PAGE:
Monday, May 29, 2017

Cory Zicolella PPJ: 5/23 - 5/30

We must get steady footage via Unreal Engine 4's sequencer.  For the Vive.  With objects that instantiate after game start.

Three hours pass.
Four.
Five.
Six.






Needless to say, the sequencer, and everything about it, belongs in the deepest, hottest layer of a special hell.  And now that half the art team has gleefully wasted six hours of time that could have been devoted to other things, I ended up doing what I usually do and edited the showcase trailer with normal patented OBS technology.

Angry ranting aside, I was pretty busy this week, as was most of the team.  I remade most of the videos used in the showcase, remade the trailer entirely using the new footage we gathered (which by the way, there have been a myriad of small quality of life improvements to the game itself this last week, and it overall just looks and feel better), and made an updated (finally) video for our website, as to replace the very very old video we have autoplaying right now.

Many many hours went into this week, and at least half of them were put towards something which in the end, wasn't usable.  Unfortunate.

Hopefully in the last weeks we can really crank out the small list of things we have to do.

Postmortem:

This project was a really great experience overall, I feel.  For me, it meant I got to work with a larger team than I ever have before, and really got to know the problems that each team faces as we move forward through development, and learn how to solve those issues and come to a resolution as a dev team (speaking about game issues, not inter-team issues).  Some positive highlights were:

  • Being one part of a large team, where everyone matters
  • Frequent meetings that were productive and necessary into making the game what it is today.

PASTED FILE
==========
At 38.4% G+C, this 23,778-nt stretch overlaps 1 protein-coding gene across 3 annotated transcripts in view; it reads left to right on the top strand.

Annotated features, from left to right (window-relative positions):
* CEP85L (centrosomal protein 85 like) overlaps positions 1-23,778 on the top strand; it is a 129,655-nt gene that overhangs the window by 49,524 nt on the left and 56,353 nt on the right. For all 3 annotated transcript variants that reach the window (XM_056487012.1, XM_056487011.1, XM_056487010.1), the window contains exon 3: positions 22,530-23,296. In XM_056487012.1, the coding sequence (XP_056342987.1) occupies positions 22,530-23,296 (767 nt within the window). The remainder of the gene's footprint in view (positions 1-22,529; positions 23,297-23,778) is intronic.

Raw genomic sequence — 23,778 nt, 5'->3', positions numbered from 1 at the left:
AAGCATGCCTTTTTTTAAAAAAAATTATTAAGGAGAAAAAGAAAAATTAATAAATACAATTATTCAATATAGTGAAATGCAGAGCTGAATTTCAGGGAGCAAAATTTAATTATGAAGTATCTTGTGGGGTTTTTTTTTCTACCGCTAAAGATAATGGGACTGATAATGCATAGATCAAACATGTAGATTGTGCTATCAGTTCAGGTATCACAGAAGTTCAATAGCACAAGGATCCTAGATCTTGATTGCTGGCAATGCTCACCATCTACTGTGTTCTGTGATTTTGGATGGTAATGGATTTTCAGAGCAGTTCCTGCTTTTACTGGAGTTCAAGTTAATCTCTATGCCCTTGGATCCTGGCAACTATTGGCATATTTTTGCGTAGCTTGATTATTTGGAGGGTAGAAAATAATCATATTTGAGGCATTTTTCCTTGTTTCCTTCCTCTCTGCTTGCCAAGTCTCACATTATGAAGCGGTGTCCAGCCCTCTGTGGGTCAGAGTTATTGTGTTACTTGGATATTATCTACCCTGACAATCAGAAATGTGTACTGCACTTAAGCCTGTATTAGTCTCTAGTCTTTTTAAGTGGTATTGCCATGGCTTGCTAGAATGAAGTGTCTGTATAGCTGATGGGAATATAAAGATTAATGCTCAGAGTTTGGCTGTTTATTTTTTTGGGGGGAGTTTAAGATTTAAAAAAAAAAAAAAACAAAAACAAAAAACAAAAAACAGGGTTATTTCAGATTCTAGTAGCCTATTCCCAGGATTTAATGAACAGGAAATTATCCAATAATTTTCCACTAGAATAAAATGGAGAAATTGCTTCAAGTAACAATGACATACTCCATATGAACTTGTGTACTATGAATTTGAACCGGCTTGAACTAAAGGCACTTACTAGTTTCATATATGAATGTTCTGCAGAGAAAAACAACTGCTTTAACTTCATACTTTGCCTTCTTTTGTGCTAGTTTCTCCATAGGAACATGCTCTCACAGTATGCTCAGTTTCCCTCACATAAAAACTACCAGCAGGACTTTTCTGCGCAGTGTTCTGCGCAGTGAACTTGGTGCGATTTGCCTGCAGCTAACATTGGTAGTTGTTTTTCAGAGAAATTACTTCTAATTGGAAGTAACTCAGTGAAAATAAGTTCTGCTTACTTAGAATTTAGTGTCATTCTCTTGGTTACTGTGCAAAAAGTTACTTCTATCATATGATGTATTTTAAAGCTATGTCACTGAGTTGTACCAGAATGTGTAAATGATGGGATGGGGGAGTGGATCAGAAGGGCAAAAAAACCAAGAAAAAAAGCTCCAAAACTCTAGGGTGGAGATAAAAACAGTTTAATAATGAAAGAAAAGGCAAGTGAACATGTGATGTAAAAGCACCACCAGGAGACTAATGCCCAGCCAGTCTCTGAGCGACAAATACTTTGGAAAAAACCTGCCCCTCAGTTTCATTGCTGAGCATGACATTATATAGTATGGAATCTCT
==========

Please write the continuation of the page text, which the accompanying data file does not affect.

• Learning how to develop for VR
  • Techniques in how to better time manage
  • Getting a better grasp of the initial process (concepting/revision/scoping)
  • Gaining a solid foundation for VR (mechanics first and foremost, art after)
  • Affirming the CCI team is fundamental into allowing the game to function.
  • A unique style identity for our game
  • An early access release on Steam!!!!!
Some negatives that came out of the project were:
  • Time management.  While also a positive to learn how to do it better, that also means that for a large part of the project, it was done poorly.
  • Integration.  Many of the things we made/planned to make took awhile to actually become included once we initially got the hero assets in.  It is a larger issue now that we have a list of relatively small final touches to do.
  • Accessibility.  For the team members, given that we are developing for the Vive, not everyone has access to it or knows how to set it up properly.
  • Basic things we know needed to be implemented either aren't finished yet or won't be in the showcase build.  While they're important, some things just aren't completed as easily as you'd like, and the game will suffer somewhat because of it.
  • Sound.  Sound design has been a plaguing issue for the team, particularly this term.
Things that I learned:
  • VR.  Everything virtual reality.  Going into this I didn't really have an understanding of what modern day VR was, how good it worked, or what could be done; I actually had very little interest in it and saw it as a gimmick; then again, I only knew of the Oculus.
  • Design strategy.  Early on, we wanted to focus on story within our game.  Stefan shed some light on the situation, stating we have all these great stories but absolutely no mechanics to speak of.  That's when it dawned on me that mechanics have to be done first and foremost in order to have a game and not a book.
  • VR-specific design.  Create solid good feeling mechanics first, make sure models are high poly (for things that are near the player), high framerate performance, and proper utilization of what the hardware offers.
  • Team communication.  I feel I've always been good at this; but Wetware really let me know what it feels like to be part of a functional team, with little snafu's and general friendliness.  We all can joke around when we want to, work when we need to, and someone is around to guide us if we need help.  I haven't really found that in a team before now, and I was starting to feel like this idea never would be a reality.
  • It's important to destress.  Our team really hasn't had a chance to just hang out and not do work, aside from a singular meeting.  While work is incredibly important for the vitality of the game, it is equally important to make sure that the team also has a chance to be normal people too.  The one time we just had fun was really memorable, felt great, and was a good motivator for the last half of the term.  If I had to change one thing moving forward, it would be to have these on a semi-regular basis.  Far too much of our time is knowing one another strictly in a working state, which isn't necessarily the best.

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